Is that Racist: Stereotype in Costumes
Hunting through racks and stacks of costumes and masks for Halloween at local stores can be a fun and exciting task, because for one day a year you can be someone or something you’re not. However, many of these very costumes sported by enthusiastic drunk college students and celebrities alike have raised a genuine discussion among our population. Many costumes offered in local stores are based on cultures and ethnic groups world wide, some tastefully created, and others despicable representations of other cultures.
This issue was brought to the forefront of media opening a wide debate, after professional dancer Julianne Hough, of “Dancing With the Stars,” appeared at a party dressed as Crazy Eyes from “Orange is the New Black” wearing blackface. Hough has since apologized via twitter, however it leaves us with the question, how far is too far? When does respectful representation of another ethnic or cultural group cross the line into a blatantly disrespectful slap in the face?
The costume outrage didn’t stop there, pictures surfaced online of a couple dressing as George Zimmerman and Trayvon Martin. The picture depicts “Zimmerman” dressed in a neighborhood watch shirt holding his fingers in the shape of a gun to “Martin’s” head, while he donned a bloody hoodie and blackface.
As if that weren’t enough, several other highly offensive photos went viral overnight because of sheer outrage by social justice bloggers, including a group of men clad in bloody turbans as “dead Iraqis” and another lady’s costume as “sexy Osama Bin Laden.” However these issues are present on campus as well as nation wide.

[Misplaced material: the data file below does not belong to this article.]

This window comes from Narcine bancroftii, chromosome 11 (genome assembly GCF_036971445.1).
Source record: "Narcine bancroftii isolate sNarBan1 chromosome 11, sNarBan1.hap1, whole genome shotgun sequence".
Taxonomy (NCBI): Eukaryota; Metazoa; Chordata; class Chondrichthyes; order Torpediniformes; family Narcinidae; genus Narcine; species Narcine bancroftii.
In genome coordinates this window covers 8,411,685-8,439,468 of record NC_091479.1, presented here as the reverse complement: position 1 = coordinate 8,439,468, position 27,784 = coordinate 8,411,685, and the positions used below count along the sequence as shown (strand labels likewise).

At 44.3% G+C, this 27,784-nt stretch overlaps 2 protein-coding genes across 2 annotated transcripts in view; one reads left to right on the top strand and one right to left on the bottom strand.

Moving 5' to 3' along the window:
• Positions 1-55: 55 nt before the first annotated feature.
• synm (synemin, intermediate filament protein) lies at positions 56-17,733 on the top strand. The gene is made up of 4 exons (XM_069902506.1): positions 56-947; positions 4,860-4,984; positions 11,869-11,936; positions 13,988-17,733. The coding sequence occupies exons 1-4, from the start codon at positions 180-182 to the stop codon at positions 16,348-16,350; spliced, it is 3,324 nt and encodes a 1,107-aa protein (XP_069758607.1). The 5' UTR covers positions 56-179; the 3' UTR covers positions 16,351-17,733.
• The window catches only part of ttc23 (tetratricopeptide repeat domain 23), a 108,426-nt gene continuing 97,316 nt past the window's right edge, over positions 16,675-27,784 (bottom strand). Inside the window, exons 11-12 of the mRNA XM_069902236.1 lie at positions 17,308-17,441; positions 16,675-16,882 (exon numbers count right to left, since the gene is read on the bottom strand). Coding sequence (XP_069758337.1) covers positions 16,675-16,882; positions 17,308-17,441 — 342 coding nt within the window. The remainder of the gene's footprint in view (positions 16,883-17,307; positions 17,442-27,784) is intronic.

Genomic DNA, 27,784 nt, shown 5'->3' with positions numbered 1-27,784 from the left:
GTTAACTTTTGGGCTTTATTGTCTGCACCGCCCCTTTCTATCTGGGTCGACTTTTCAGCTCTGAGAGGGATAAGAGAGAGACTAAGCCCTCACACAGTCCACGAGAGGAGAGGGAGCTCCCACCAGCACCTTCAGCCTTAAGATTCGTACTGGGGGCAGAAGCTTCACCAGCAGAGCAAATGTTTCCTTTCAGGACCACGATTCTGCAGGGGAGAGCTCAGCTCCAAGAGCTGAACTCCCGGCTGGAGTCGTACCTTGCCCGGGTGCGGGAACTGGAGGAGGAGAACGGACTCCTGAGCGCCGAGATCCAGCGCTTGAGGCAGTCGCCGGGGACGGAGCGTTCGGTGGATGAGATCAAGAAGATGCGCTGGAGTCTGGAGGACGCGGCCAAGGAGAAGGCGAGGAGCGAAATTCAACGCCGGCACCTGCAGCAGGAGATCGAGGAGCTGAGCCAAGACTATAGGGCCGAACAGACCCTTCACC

In the stacks of costumes at Meijer, Mexican ponchos, war bonnets, Indian bridal wear, geisha costumes, and many others line the shelves. However interesting these costumes can be, dressing up as another person’s cultural identity is a touchy subject. When many poncho and sombrero wearing, mustached men walk around talking about corona in fake Spanish accents, it isn’t funny, it’s offensive. The same goes for women who wear war bonnets, while donning historically inaccurate dresses and slinging back party punch while trying to reach a level of “white girl wasted.”
While many do not mean to offend the general public, the public should take offense. Dressing up as an aspect of person’s identity is not only incredibly rude and disrespectful, it promotes harmful stereotypes and cultural inaccuracy. This coupled with partying and drunken foolishness can create a toxic situation for misunderstanding to breed.
The origins of blackface started in the south to make fun of slaves, depicting black as being less than human. Men would spread soot on their skin and put on shows about how “dumb” their African American slaves were. Use of blackface in modern times takes from that tradition, whether the donner knows that or not.
There are ways to dress as another culture in a respectful manner, for example when preforming a ceremony or for educational purposes. Outside of that a lot can go wrong when choosing to be something else, people’s feelings can get hurt. So before planning another costume, think about how it can be interpreted. Or just choose another costume and get creative, because the internet is chock full of fantastic ideas which are way more impressive than misrepresenting someone’s identity.